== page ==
The Court of Appeal has today (20 January 2023) handed down its much anticipated judgment in the “mixed injury” test cases Rabot v Hassam and Briggs v Laditan  EWCA Civ 19. A helpful summary of the decision can be found here.
The question at the heart of the appeal was:
How is the court to assess damages for pain, suffering and loss of amenity (“PSLA”) where the claimant suffers a whiplash injury which comes within the scope of the 2018 Act and attracts a tariff award stipulated by the Whiplash Injury Regulations 2021… but also suffers additional injury which falls outside the scope of the 2018 Act and does not attract a tariff award?
A divided Court of Appeal, with the Master of the Rolls providing a strong dissenting judgment, has not provided the level of clarity and guidance hoped for.
Both test cases started out in Birkenhead and the appeals were against decisions of District Judge Hennessy. She had provided detailed judgments in which she stated that she should value the non-tariff injury, add it to the tariff award for the whiplash injury, then “step back” and make the relevant deduction to account for any overlap in accordance with the Court of Appeal’s guidance in Sadler v Filipiak EWCA Civ 1728.
The Majority Decision
Lady Justice Nicola Davies, in a judgment supported by Lord Justice Stuart-Smith, approved the approach that had been taken by the District Judge, with one caveat: the final award [after the Sadler style adjustment, cannot be less than would be awarded for the non-tariff injuries if they had been the only injuries suffered by the claimant.
The awards in the two cases now stand as follows:
|Rabot||£1,390||£2,500||£3,890||£3,100||£790 (57% of tariff)|
|Briggs||£840||£3,000||£3,840||£3,500||£340 (40% of tariff)|
The limited guidance from the Court of Appeal effectively endorses the DJ’s approach, stating that when assessing damages in a mixed injury claim you should:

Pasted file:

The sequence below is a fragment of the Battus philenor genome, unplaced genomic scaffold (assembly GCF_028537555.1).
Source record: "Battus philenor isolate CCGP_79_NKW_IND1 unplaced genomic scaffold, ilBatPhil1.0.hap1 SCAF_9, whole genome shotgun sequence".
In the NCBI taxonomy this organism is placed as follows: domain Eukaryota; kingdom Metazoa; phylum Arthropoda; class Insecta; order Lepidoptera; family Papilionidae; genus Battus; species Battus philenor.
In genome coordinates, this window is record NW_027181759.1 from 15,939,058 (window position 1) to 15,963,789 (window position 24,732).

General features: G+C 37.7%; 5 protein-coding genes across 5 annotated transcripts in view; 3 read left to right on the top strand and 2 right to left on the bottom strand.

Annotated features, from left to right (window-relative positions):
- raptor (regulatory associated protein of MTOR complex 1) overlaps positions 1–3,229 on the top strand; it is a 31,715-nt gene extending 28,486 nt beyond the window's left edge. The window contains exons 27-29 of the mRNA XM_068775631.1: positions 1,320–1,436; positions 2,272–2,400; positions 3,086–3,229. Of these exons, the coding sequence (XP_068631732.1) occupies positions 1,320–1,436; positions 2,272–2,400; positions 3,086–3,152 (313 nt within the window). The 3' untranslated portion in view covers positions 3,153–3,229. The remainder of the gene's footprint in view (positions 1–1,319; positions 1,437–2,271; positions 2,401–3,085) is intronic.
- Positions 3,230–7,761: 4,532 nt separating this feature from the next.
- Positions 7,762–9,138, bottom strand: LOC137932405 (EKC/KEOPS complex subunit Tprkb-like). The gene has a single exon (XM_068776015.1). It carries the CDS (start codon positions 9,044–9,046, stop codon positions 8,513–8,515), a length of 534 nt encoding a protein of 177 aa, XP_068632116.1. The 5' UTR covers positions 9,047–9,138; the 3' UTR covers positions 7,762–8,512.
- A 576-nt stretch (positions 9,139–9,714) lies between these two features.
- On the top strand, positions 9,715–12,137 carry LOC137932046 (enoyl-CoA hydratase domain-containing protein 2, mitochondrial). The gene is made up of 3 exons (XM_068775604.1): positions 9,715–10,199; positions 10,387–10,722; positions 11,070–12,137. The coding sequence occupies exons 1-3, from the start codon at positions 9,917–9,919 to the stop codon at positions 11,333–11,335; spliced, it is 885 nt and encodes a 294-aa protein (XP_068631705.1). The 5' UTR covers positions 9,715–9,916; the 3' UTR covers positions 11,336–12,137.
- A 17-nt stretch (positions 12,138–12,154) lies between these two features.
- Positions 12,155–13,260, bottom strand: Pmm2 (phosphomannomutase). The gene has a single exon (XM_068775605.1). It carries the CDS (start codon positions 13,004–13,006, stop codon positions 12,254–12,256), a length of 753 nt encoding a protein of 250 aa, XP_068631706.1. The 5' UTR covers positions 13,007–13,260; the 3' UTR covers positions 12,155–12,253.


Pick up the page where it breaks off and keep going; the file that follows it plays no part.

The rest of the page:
In the lead judgment, Nicola Davies LJ held that it must be assumed that Parliament has not strayed further into the common law than necessary to remedy the mischief that was the focus of the 2018 Act i.e. to reduce the damages recoverable for the whiplash injury, but not to alter the common law assessment of non-tariff injuries. In her view, adopting the approach supported by the Master of the Rolls would be to extend the compass of the statute to common law assessment of the non-tariff injury, contrary to the Act’s stated purpose.
Stuart-Smith LJ supported the judgment of Nicola Davies LJ and set out the basis on which he disagreed with the Master of the Rolls. He noted that the Master of the Rolls’ acceptance that the 2018 Act “removed certain claimants’ rights to full compensation for whiplash injuries, but not for other kinds of injury” is at odds with the conclusion that “Parliament has legislated for the reduction of general damages for non-tariff personal injuries in cases where whiplash injuries have been sustained, even though the statute does not appear specifically to be directed at non-whiplash cases.”
The issue between the judges came down to the statutory interpretation of sections 3(1) and 3(2). Stuart-Smith LJ noted as follows: